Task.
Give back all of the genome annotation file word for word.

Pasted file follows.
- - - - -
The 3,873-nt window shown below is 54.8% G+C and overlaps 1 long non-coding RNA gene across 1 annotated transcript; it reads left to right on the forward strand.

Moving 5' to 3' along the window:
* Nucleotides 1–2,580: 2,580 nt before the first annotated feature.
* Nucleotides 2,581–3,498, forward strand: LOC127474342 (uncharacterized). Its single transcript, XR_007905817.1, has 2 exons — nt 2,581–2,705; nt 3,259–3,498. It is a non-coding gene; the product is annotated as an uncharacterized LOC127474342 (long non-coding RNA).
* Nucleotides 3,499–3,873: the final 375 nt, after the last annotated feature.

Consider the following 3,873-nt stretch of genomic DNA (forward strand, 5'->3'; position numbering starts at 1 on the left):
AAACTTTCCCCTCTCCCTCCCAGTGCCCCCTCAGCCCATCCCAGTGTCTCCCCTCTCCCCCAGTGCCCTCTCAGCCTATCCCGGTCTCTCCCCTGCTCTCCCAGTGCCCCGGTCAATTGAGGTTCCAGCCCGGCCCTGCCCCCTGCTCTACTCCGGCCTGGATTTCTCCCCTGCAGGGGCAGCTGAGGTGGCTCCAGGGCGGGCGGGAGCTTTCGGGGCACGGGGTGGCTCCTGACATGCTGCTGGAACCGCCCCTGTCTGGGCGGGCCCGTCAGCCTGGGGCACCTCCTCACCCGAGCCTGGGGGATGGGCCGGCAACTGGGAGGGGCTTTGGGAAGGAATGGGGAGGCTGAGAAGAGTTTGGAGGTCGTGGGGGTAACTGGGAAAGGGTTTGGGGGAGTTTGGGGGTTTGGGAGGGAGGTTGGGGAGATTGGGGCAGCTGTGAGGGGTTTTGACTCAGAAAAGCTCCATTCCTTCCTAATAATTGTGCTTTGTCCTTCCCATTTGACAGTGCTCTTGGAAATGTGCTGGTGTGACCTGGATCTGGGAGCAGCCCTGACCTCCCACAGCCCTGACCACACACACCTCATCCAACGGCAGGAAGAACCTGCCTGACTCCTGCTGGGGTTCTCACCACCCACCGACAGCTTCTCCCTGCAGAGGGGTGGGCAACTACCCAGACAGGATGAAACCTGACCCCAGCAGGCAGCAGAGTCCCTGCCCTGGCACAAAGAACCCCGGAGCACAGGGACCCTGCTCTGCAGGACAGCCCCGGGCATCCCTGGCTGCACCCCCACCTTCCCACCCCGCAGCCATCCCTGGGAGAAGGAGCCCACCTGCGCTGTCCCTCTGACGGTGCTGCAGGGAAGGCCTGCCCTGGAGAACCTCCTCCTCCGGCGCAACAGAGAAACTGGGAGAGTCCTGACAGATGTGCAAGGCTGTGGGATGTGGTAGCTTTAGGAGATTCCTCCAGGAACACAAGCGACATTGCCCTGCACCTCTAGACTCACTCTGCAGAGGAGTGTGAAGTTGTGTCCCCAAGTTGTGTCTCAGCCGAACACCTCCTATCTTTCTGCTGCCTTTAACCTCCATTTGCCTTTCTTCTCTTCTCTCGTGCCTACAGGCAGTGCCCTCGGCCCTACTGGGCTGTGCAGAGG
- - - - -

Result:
The 3,873-nt window shown below is 54.8% G+C and overlaps 1 long non-coding RNA gene across 1 annotated transcript; it reads left to right on the forward strand.

Moving 5' to 3' along the window:
* Nucleotides 1–2,580: 2,580 nt before the first annotated feature.
* Nucleotides 2,581–3,498, forward strand: LOC127474342 (uncharacterized). Its single transcript, XR_007905817.1, has 2 exons — nt 2,581–2,705; nt 3,259–3,498. It is a non-coding gene; the product is annotated as an uncharacterized LOC127474342 (long non-coding RNA).
* Nucleotides 3,499–3,873: the final 375 nt, after the last annotated feature.

Consider the following 3,873-nt stretch of genomic DNA (forward strand, 5'->3'; position numbering starts at 1 on the left):
AAACTTTCCCCTCTCCCTCCCAGTGCCCCCTCAGCCCATCCCAGTGTCTCCCCTCTCCCCCAGTGCCCTCTCAGCCTATCCCGGTCTCTCCCCTGCTCTCCCAGTGCCCCGGTCAATTGAGGTTCCAGCCCGGCCCTGCCCCCTGCTCTACTCCGGCCTGGATTTCTCCCCTGCAGGGGCAGCTGAGGTGGCTCCAGGGCGGGCGGGAGCTTTCGGGGCACGGGGTGGCTCCTGACATGCTGCTGGAACCGCCCCTGTCTGGGCGGGCCCGTCAGCCTGGGGCACCTCCTCACCCGAGCCTGGGGGATGGGCCGGCAACTGGGAGGGGCTTTGGGAAGGAATGGGGAGGCTGAGAAGAGTTTGGAGGTCGTGGGGGTAACTGGGAAAGGGTTTGGGGGAGTTTGGGGGTTTGGGAGGGAGGTTGGGGAGATTGGGGCAGCTGTGAGGGGTTTTGACTCAGAAAAGCTCCATTCCTTCCTAATAATTGTGCTTTGTCCTTCCCATTTGACAGTGCTCTTGGAAATGTGCTGGTGTGACCTGGATCTGGGAGCAGCCCTGACCTCCCACAGCCCTGACCACACACACCTCATCCAACGGCAGGAAGAACCTGCCTGACTCCTGCTGGGGTTCTCACCACCCACCGACAGCTTCTCCCTGCAGAGGGGTGGGCAACTACCCAGACAGGATGAAACCTGACCCCAGCAGGCAGCAGAGTCCCTGCCCTGGCACAAAGAACCCCGGAGCACAGGGACCCTGCTCTGCAGGACAGCCCCGGGCATCCCTGGCTGCACCCCCACCTTCCCACCCCGCAGCCATCCCTGGGAGAAGGAGCCCACCTGCGCTGTCCCTCTGACGGTGCTGCAGGGAAGGCCTGCCCTGGAGAACCTCCTCCTCCGGCGCAACAGAGAAACTGGGAGAGTCCTGACAGATGTGCAAGGCTGTGGGATGTGGTAGCTTTAGGAGATTCCTCCAGGAACACAAGCGACATTGCCCTGCACCTCTAGACTCACTCTGCAGAGGAGTGTGAAGTTGTGTCCCCAAGTTGTGTCTCAGCCGAACACCTCCTATCTTTCTGCTGCCTTTAACCTCCATTTGCCTTTCTTCTCTTCTCTCGTGCCTACAGGCAGTGCCCTCGGCCCTACTGGGCTGTGCAGAGG